It is difficult from our modern perspective to gain an understanding of hierarchy in the Pictish kingdoms North of the Mounth – that long barrier of mountain chain which shuts off Aberdeenshire – Pictish – from all Pictish landholdings to the south, including its immediate neighbour, Kincardineshire (the Mearns) – or Picitish Cirig. Cirig and its ancient capital, coastal St Cyrus, both take their names from one of the last High Kings of both Picts and Scots Giric/Grig who was deposed in AD889. The family name Greig (including the musician) is a direct descendant of this great name.

Aberdeenshire remained elusive because historical documentation was hindered by its remoteness from both geographical and clerical centres. Physical and literary evidence is still slight; but recent scholarship accepts a correlation between Irish sources such as the Annals of Ulster (AU), Annals of Tighernach and fragments carefully compiled by Aberdeenshire historian Skene (1867), as more accurate than previously supposed, although his sources have an understandably Irish slant.

In the time of church historian Bede, (AD673-735), the Pictish nation was geographically divided by the Mounth into those southern Picts living on ‘this side of the steep and desolate mountains which separate them from the provinces of the northern Picts’ (HE Ecclesiastical History III, 4).

While early land divisions may never become crystal clear, it is known that later 9thC Pictish rule was considerably sophisticated and a distinct advance on the system of leadership of those early ‘confederations’ mentioned by Roman historians and the mythology of the Pictish creation legend (‘Irish and Pictish Additions to the “Historia Britonum”’, Skene, 1867).

Later Pictish kingship (AD500-800) invariably held power greater than that of the Scots.

Early 7th century kings of Fortriu (Forteviot) controlled the huge nation from a warlord centre near the river Earn. They had nobles spread across the nation commanding allegiance, agriculture and armies with impressive force. They also had access to skilled labour – artists, masons, carpenters, architects and military engineers.

In military terms they were no different from their Dalriatan neighbours across Druimalban, the spine of Britain as described by Adomnan, Abbot of Iona beforehe died in 703 (Vita Columbae II 46), except in ‘the exploitation of fertile land’.

No Scots king, however, ever commandeered the Columban Church in quite the same way as Nechtan, son of Derilei (706-729), controlled the Church in Pictland.

After gleaning all he needed from Anglian Jarrow on ecclesiastic propriety, ritual and usage, and borrowing skilled architects to help him build stone churches (HE V, 21), Nechtan expelled the resident familia of Iona from Court in 717. Royal control persisted for the next 170 years until the time of northern king Giric son of Donald son of Alpin (878-889) who, according to Chronikil of Kings,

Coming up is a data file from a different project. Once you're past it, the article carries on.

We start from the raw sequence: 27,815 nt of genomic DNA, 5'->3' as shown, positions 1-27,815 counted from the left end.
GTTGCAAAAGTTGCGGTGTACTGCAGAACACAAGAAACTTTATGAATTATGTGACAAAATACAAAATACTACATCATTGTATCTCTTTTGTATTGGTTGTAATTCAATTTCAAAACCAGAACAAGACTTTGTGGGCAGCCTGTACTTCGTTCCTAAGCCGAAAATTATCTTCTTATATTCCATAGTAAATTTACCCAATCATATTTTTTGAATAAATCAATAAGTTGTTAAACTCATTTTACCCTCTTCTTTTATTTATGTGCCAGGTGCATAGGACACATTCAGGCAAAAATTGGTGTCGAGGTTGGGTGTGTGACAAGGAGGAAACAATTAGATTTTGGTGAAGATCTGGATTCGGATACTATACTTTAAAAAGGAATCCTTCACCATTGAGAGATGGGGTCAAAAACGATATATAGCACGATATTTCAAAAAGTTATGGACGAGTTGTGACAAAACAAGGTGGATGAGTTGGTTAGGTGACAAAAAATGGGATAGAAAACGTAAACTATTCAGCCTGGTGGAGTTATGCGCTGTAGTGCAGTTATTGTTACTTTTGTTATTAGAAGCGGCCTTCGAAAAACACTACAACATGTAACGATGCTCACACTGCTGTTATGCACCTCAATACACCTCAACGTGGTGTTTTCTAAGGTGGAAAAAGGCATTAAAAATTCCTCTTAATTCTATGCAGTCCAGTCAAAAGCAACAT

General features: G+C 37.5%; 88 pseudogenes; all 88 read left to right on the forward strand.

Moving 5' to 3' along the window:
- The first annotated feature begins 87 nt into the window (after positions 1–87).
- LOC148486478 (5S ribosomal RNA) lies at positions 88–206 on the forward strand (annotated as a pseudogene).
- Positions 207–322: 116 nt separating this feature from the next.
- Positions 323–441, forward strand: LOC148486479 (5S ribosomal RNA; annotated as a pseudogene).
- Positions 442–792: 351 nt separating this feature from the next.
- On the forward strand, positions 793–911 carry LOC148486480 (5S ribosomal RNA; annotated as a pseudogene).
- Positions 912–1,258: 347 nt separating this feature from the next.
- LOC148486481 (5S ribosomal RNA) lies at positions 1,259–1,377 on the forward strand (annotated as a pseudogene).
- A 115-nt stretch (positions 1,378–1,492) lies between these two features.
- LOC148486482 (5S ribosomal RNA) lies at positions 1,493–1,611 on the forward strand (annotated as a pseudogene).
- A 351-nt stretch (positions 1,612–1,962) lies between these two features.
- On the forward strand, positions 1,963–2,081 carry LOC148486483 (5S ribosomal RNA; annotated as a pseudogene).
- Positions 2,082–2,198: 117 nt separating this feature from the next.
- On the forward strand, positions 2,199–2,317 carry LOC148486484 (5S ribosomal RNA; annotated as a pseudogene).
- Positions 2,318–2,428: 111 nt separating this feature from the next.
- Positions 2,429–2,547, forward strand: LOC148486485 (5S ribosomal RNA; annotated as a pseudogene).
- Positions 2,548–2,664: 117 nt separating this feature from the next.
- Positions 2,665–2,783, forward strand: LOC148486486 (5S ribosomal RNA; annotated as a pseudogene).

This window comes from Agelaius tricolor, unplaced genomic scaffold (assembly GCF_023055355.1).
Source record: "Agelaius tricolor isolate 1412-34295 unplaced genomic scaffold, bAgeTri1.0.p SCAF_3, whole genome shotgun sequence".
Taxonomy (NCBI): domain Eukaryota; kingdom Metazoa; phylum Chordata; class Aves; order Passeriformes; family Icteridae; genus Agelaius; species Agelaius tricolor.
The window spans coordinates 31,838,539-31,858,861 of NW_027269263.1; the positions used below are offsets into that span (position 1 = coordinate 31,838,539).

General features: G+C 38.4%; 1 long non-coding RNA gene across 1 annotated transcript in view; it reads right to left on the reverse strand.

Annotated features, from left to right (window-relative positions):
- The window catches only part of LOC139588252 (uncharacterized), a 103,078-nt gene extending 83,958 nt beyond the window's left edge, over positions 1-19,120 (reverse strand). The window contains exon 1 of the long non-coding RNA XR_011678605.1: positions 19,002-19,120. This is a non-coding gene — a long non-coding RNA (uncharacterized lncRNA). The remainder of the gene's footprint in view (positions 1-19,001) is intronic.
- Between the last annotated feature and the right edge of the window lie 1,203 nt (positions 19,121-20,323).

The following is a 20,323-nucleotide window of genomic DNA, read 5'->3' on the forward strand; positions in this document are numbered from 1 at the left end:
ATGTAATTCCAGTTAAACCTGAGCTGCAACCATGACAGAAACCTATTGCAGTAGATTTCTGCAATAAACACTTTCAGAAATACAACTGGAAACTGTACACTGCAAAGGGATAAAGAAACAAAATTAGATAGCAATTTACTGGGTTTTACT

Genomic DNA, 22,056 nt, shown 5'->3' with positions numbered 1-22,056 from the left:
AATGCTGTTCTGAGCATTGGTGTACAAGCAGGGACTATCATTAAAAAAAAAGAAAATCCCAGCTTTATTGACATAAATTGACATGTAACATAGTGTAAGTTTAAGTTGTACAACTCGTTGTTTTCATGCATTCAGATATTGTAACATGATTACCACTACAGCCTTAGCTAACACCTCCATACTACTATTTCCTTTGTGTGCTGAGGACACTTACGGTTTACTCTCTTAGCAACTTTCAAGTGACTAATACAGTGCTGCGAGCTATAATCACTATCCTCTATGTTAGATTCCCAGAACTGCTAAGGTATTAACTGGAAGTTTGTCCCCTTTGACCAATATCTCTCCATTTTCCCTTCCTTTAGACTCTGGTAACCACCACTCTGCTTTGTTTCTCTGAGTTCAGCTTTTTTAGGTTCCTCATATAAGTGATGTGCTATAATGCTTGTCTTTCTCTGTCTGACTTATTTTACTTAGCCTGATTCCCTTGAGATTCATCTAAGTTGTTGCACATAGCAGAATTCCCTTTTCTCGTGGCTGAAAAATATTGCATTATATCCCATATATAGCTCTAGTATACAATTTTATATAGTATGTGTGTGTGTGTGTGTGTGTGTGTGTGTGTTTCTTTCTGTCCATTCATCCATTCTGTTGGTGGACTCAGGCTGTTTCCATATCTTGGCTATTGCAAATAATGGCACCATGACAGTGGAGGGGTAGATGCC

‘first gave freedom to the Scots Church which was under servitude until that time after the custom and manner of the Picts’.

From mid-6thC until final assimilation by Scots, circa 843, Pictish aristocrats administered land tenure, exacting tithes and allegiance through kinship in exchange for protection, while fostering a thriving industry in decorative and domestic materials from the centre of an all-powerful local lord (or laird).

This laird in turn was subservient to the next in rank, sub-king or High King, whose central fortress would have been impressively rich in trappings of authority, and controlling vast acres of fertile agricultural ground. He too would have highly-skilled masons, metalworkers and woodcarvers at his disposal.

One of the early High kings, Bridei son of Maelchon (died 585), ‘powerful king of the Picts north of the Mounth’ lived in such a fortress, Brudei munitio near Inverness, as described by Adomnan (V.C II 35). Its obvious wealth, its size, impenetrable position, its great wooden doors barred against Columba when visiting on his first mission, all impressed the simple monk; Adomnan describes Bridei’s other powerful asset: his personal Druid, Broichan, wise-man-in
chief, consulted on augury, keeper of knowledge and laws, magician-in-residence who could ‘raise and still storms’ (V.C II 34).

Not only was Bridei’s stronghold large enough for royal family, retinue, advisors and slaves, but it housed hostages taken as a means of insuring the loyalty of an Orcadian sub-king
(V.C II 42).

remains of Pictish citadel on Aberdeenshire's North Coast

Dundarg gateway is all that remains of this Pictish citadel on Aberdeenshire's North Coast

In later times, when the Scots became powerful enemies, such northern fortresses, like Burghead (Moray), Dundarg (Aberdeenshire) and Dunnottar (Kincardineshire), each sited within reach of a fertile plain, were prime targets for siege-and-burn raids because of wealth, real or imagined, which could be carried off as booty. As neither side paid its army, the promise of treasure hoards in exchange for military allegiance was an important factor in maintaining a functioning force.

Burghead well entrance to the chamber

Burghead Pictish stronghold had its own chambered well, useful during siege